I decide to spend a full day in Stockholm beforehand, admiring the majestic but not excessively opulent capital; buying handmade ornaments and decorations at shops in the city's old town; visiting Skansen, the sprawling open-air museum of history and culture; watching elaborate mechanized figurines in the windows of the enormous NK department store (a sort of Swedish Harrod's); and, of course, eating. I peruse the aisles of the spanking clean, turn-of-the-century Östermalms Saluhall food hall, where traditional Swedish goods—fresh and preserved fish, splendid varieties of roe, and shellfish from nearby cold waters; wild game from the northern wilderness; vegetables and cheeses from countryside farms; jams and jellies made with the wild berries of the woodlands—meet under one roof.

I eat my first lunch at the casual restaurant at Lisa Elmquist, one of the fishmongers in the market, and order a Spendrup's Christmas ale (a holiday specialty), a platter of assorted fish, and lutfisk. The beer arrives cold, and the platter is heaped with sweet baby shrimp in dill-speckled mayonnaise, bright orange bleak roe on toast with sour cream, and velvety gravlax; next comes herring in sweet sherry sauce. By the time the lutfisk in cream sauce arrives, I'm not hungry. Or that's my excuse, anyway. Lutfisk is a kind of cod that has been dried and cured in lye, then soaked thoroughly and reconstituted into an unsettling gelatinous mass. I take a nibble and immediately decide that this Christmas staple must be an acquired taste—even though it has practically no taste at all!

That night, at the julbord (Christmas smorgasbord) at Gondolen—a hip, modern restaurant with floor-to-ceiling windows and a panoramic view of the city—I am struck by the perseverance of customary Swedish dishes. Swedes have imported exotic foods and spices for decades, but they still cling to husmanskost, traditional Swedish cooking. Pea soup, thick and gruel-like, is commonly served on Thursdays, a practice going back to the Middle Ages (when Fridays were fast days and hearty fare was consumed the day before). And though refrigeration has made it unnecessary, Swedes continue to pickle and smoke fish and meats and to make long-lasting crispbreads. The Swedish love of combining savory and sweet flavors hails from the days when sugar was used to preserve certain foods, including salmon. Salted herring is served in a sweet mustard sauce, lingonberry jam accompanies smoked reindeer, and salty bleak roe is served atop sweet butter on crispbread.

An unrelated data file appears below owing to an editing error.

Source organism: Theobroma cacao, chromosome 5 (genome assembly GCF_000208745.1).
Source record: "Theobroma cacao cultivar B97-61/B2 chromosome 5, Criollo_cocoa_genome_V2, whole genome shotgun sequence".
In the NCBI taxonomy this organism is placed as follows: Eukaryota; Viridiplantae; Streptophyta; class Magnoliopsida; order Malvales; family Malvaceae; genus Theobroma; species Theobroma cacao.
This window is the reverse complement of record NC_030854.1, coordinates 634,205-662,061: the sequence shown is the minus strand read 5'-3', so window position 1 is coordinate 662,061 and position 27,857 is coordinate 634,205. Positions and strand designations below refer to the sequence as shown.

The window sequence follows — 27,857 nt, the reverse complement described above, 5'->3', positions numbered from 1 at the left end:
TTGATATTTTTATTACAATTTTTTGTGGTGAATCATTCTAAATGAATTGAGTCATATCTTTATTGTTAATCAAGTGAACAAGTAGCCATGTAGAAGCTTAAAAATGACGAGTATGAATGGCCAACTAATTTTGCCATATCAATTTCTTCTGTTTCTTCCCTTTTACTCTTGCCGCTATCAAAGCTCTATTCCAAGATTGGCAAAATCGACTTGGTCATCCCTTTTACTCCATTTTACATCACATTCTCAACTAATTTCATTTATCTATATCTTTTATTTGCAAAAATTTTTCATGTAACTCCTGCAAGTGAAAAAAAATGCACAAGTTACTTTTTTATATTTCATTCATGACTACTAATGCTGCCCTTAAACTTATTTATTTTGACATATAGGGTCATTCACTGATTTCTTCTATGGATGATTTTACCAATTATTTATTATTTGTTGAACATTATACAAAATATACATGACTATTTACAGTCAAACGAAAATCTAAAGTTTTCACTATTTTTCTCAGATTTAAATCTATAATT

I arrive at Åda (pronounced "O-dah"), the farm owned by Lena and Michael Isoz, on the appointed day. The imposing manor house has been in Michael's family for almost two centuries. Lena, who has short red hair and intense blue eyes, motions me into the impressive foyer. Pine-scented candles burn, arrangements of pine, poinsettia, and winter leaves decorate the table, and a porcelain stove warms the room.

Most of Sweden's Christmas customs, Lena explains, are descended from ancient pagan practices. "The lussebocken," she says, pointing out a decorative straw billy goat in the window, "is one of Sweden's oldest Christmas symbols, dating to the Middle Ages. He started out as Lucifer, the Devil. Over time, legend has it, he ended up helping needy boys beg for food. Until the late 1800s, when we adapted the German St. Nicholas into our Jultomten [Christmas elf], it was the goat that handed out presents to children at Christmas."

Lena ushers me into the kitchen, where she is busily preparing the Christmas buffet. She gathers together potatoes, onions, tins of pickled sprats (which the Swedes call anchovies), cream, and butter for the construction of Jansson's temptation, a fish-and-potato gratin that is always a part of the Isoz Christmas. This dish, like the other food Lena serves at her Christmas smorgasbord—smoked salmon, marinated herring, red cabbage salad, boar ham, meatballs, sausages, ribs—is simple. "We raise most of what we eat at Christmas," she tells me. "And though what I serve is traditional, it's also what we like. I've simplified the meal that my mother used to make. I don't make lutfisk, for example. My children don't like it." (I was secretly relieved to hear this.)